It’s weird to tear down something that you just bought. We knew from the start that the kitchen had to go- but that didn’t mean that we weren’t also kind of sad about it. Countless meals had been prepared here with its fake brick backsplash, 42 inch sink, and 20 inches of counter space. The kitchen had survived many families and ultimately we were going to be the ones to put it out of its misery. We had bought the Old Yeller of kitchens. Best to make quick work of it. The week after buying the place we paid our super $500 to demo the whole thing to give us a clean slate for our kitchen renovation. No looking back. Except a little.
These were 3 hardest details to let go of.
It was in poor condition and just too big for a 16×7 foot kitchen. It just didn’t make sense to salvage it. I was torn but then when I learned it was dishwasher versus sink? Sink bye. Now if I had a farmhouse upstate would I have saved this monster sink to wash my delicately gathered wildflowers in? You betcha. But hoarding a sink for an imaginary farmhouse feels a bit, how do I say it, insane.
The built in cabinets had this deliciously ornate trim for an otherwise pedestrian space. It reminded me of the lace found on pantaloons. Anyone else? Guess no one else spent their misguided youth working at Renaissance Fairs. During demo I may have stolen some trim back out of the garbage pile. Keeping a whole sink is crazy but a piece of trim with nails sticking out of it? That I can get behind.
Definitely the hardest to part with. We couldn’t figure out a way to save it given that it was built into the cabinets and that we wanted to extend the whole kitchen out further into the “nook” (technical term). It killed me to nix it. Killed me as defined by having to make a difficult decision that’s a luxury to begin with. I fantasized about calling up a historical renovation expert to have the arch rebuilt in the new kitchen. I took dozens of photos. For reference! You and I both know that this will never happen. The arch is gone and I killed it. Our budget doesn’t have a whole lot of space for Tiina’s whimsies that are entirely nonfunctional. So no arch. But I have photos. Just in case.
After the brute work was done this is what we were left with. The walls were in awful condition and we realized that we had no electricity on one wall. Fun! In my head I was thinking the stove uses gas and the dishwasher uses water. Simple right? Didn’t really think about the fact that they both probably use power as well. Whoops.
I’m getting ahead of myself though. Before we dealt with that unexpected awfulness we had flooring to contend with. No, I didn’t decide to keep the peeling linoleum. Less nostalgia for that bit of prewar-ness. Underneath the linoleum were virtually unrecognizable pine wood floors. I decided to refinish them (not me, Zoltan of course) and keep wood flooring in the kitchen. Controversial, I know! Here’s my thought process… A) I like wood in the kitchen (remember this?) B) we’re already getting the floors refinished and C) it’s one less decision to make. Also, if I change my mind down the road I can always turn to our lord Emily and her list of affordable vinyl tiles. For now we went with same golden oak stain we used in the rest of the house. Rustic and shiny. Love them so much.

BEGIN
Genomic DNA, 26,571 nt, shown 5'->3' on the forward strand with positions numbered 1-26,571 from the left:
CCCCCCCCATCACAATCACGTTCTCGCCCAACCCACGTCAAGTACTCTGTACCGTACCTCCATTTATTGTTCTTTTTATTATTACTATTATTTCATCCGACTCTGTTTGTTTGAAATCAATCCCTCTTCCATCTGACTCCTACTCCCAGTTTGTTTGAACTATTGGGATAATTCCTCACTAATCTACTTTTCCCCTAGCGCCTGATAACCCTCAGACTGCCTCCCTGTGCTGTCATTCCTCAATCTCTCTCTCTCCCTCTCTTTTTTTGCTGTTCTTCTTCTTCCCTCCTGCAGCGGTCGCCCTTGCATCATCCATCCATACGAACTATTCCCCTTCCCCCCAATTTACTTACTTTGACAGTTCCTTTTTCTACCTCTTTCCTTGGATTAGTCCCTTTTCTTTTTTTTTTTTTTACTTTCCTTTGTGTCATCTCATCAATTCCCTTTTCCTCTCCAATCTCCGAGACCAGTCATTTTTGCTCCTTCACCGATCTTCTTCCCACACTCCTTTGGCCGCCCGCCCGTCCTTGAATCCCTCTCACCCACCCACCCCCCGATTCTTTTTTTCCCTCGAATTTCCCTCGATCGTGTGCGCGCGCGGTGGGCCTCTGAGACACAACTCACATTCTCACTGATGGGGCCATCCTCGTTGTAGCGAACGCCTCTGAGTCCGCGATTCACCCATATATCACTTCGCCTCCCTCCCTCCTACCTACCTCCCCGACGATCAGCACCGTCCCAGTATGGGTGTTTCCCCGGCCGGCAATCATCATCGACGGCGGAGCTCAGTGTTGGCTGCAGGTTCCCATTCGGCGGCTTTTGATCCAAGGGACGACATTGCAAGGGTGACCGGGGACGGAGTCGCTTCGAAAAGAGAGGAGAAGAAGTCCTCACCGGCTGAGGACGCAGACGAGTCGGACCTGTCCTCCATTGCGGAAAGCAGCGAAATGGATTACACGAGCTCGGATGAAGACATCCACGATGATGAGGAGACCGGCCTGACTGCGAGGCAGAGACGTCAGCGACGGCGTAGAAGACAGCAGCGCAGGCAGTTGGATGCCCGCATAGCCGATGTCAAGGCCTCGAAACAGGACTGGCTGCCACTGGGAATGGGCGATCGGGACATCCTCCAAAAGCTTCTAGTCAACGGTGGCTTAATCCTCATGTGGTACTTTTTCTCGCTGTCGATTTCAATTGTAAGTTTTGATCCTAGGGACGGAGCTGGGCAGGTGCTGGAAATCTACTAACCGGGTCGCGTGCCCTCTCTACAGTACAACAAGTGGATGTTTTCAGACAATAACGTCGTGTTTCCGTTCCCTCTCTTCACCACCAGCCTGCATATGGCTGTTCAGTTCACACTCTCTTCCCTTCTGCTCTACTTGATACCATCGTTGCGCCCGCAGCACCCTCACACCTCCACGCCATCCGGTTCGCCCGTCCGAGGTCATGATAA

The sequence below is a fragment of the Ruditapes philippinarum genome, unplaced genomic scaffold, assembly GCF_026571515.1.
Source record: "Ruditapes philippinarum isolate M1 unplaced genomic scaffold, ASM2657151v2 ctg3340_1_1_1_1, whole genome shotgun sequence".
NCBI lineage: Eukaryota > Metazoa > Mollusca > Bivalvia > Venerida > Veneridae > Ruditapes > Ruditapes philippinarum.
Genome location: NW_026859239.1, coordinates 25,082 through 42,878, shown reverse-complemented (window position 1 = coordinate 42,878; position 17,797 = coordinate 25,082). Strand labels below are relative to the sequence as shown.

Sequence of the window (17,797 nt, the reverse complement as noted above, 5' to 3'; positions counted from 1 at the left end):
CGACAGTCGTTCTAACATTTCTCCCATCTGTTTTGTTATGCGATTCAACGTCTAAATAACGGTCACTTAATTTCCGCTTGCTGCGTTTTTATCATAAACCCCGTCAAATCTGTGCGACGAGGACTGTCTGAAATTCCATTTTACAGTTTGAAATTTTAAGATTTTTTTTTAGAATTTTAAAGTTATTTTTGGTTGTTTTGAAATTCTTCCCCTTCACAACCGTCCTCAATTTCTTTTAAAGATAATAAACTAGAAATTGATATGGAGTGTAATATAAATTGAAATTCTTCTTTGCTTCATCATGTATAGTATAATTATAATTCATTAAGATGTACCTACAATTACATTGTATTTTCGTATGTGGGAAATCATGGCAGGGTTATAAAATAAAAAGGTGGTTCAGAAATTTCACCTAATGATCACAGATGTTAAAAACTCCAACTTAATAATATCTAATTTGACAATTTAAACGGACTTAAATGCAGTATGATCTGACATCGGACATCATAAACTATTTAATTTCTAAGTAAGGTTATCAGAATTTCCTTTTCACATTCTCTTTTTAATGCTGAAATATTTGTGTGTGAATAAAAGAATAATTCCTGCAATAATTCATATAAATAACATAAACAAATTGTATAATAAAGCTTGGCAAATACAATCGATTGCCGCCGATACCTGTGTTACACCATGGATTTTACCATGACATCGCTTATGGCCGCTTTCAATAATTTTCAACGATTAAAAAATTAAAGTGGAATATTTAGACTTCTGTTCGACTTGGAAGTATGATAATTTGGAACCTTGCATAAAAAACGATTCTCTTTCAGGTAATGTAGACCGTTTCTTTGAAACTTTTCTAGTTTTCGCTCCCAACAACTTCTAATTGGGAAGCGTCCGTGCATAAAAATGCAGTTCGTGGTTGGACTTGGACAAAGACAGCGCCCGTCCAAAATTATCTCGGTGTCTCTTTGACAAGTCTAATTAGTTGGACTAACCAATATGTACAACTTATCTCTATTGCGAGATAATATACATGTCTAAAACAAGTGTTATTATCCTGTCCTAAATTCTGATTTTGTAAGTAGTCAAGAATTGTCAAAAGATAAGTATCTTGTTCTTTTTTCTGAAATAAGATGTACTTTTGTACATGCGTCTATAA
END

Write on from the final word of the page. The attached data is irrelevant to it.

Now back to the disaster that was the electrical situation. Probably the scariest part of this process whole process so far. We got a couple of different quotes that ranged from $2000-2600k to upgrade the fuse box, switch out the outlets from 2 to three pronged, and to add 5 lines of electric (four to kitchen, one to bathroom) in the apartment. Honestly. I was shocked that the price wasn’t crazier. It was an expenditure we didn’t plan on making in the first month but thats life- I like electricity and Danny wouldn’t let me get rid of the microwave. So we added those lines, to save our marriage.
Apparently one of our walls is concrete! Fun. They had to use a jackhammer. We’re already “those neighbors” and we haven’t even moved in yet. But look at all that electric! It’s a dream come true. Now I can make my hot pocket, smoothie, coffee, hummus, and toast all at the same time. Just kidding. I don’t make my own coffee.
Finally we’re ready to start painting. I don’t know much about painting but I had an inkling that a coat of paint wasn’t going to do much to help the kitchen. So I quoted out skim coating. Some of the painters we asked were just like “nope, uh-uh, we don’t do that” and others felt like it was the obvious decision to make and all gave us similarly priced quotes. It’s hard to break down the cost of this one room since we quoted out painting for the whole apartment (crazy concept) but I’d wager to say that this one room probably cost us around $1500-$2000. I know that sounds bad, but it’s the truth.
So to recap. The kitchen was demo’ed, pine floors got refinished, 4 lines of electric were installed, and the walls were skim coated. It almost looks like a kitchen could go in there. Next up on the kitchen renovation to-do list: schedule IKEA’s Individual Kitchen Planning service, make a ton of design decisions regarding fixtures/finishings, select paint colors and appliances.
Whew. We’re getting there. Thanks for hanging in there with us.